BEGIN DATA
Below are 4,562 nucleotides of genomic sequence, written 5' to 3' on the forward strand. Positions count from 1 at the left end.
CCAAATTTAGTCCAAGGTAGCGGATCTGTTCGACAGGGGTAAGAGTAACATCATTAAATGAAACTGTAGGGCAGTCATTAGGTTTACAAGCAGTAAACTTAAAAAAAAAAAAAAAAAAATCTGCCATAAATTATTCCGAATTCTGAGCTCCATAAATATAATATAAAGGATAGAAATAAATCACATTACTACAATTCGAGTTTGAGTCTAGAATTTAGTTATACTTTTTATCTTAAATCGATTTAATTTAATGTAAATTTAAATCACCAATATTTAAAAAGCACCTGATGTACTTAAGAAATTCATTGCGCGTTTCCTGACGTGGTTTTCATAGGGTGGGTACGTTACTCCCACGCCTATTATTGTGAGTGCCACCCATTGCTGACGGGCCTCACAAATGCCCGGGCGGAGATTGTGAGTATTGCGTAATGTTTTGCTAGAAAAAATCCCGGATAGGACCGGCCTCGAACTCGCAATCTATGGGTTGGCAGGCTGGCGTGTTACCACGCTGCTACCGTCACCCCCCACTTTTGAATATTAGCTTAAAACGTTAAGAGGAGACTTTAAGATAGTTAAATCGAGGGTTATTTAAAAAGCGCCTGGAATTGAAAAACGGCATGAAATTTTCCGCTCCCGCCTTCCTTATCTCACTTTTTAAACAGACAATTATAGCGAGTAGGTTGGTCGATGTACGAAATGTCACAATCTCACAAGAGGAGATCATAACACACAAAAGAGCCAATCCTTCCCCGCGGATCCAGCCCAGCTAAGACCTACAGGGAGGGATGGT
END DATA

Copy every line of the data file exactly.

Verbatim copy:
Below are 4,562 nucleotides of genomic sequence, written 5' to 3' on the forward strand. Positions count from 1 at the left end.
CCAAATTTAGTCCAAGGTAGCGGATCTGTTCGACAGGGGTAAGAGTAACATCATTAAATGAAACTGTAGGGCAGTCATTAGGTTTACAAGCAGTAAACTTAAAAAAAAAAAAAAAAAAATCTGCCATAAATTATTCCGAATTCTGAGCTCCATAAATATAATATAAAGGATAGAAATAAATCACATTACTACAATTCGAGTTTGAGTCTAGAATTTAGTTATACTTTTTATCTTAAATCGATTTAATTTAATGTAAATTTAAATCACCAATATTTAAAAAGCACCTGATGTACTTAAGAAATTCATTGCGCGTTTCCTGACGTGGTTTTCATAGGGTGGGTACGTTACTCCCACGCCTATTATTGTGAGTGCCACCCATTGCTGACGGGCCTCACAAATGCCCGGGCGGAGATTGTGAGTATTGCGTAATGTTTTGCTAGAAAAAATCCCGGATAGGACCGGCCTCGAACTCGCAATCTATGGGTTGGCAGGCTGGCGTGTTACCACGCTGCTACCGTCACCCCCCACTTTTGAATATTAGCTTAAAACGTTAAGAGGAGACTTTAAGATAGTTAAATCGAGGGTTATTTAAAAAGCGCCTGGAATTGAAAAACGGCATGAAATTTTCCGCTCCCGCCTTCCTTATCTCACTTTTTAAACAGACAATTATAGCGAGTAGGTTGGTCGATGTACGAAATGTCACAATCTCACAAGAGGAGATCATAACACACAAAAGAGCCAATCCTTCCCCGCGGATCCAGCCCAGCTAAGACCTACAGGGAGGGATGGT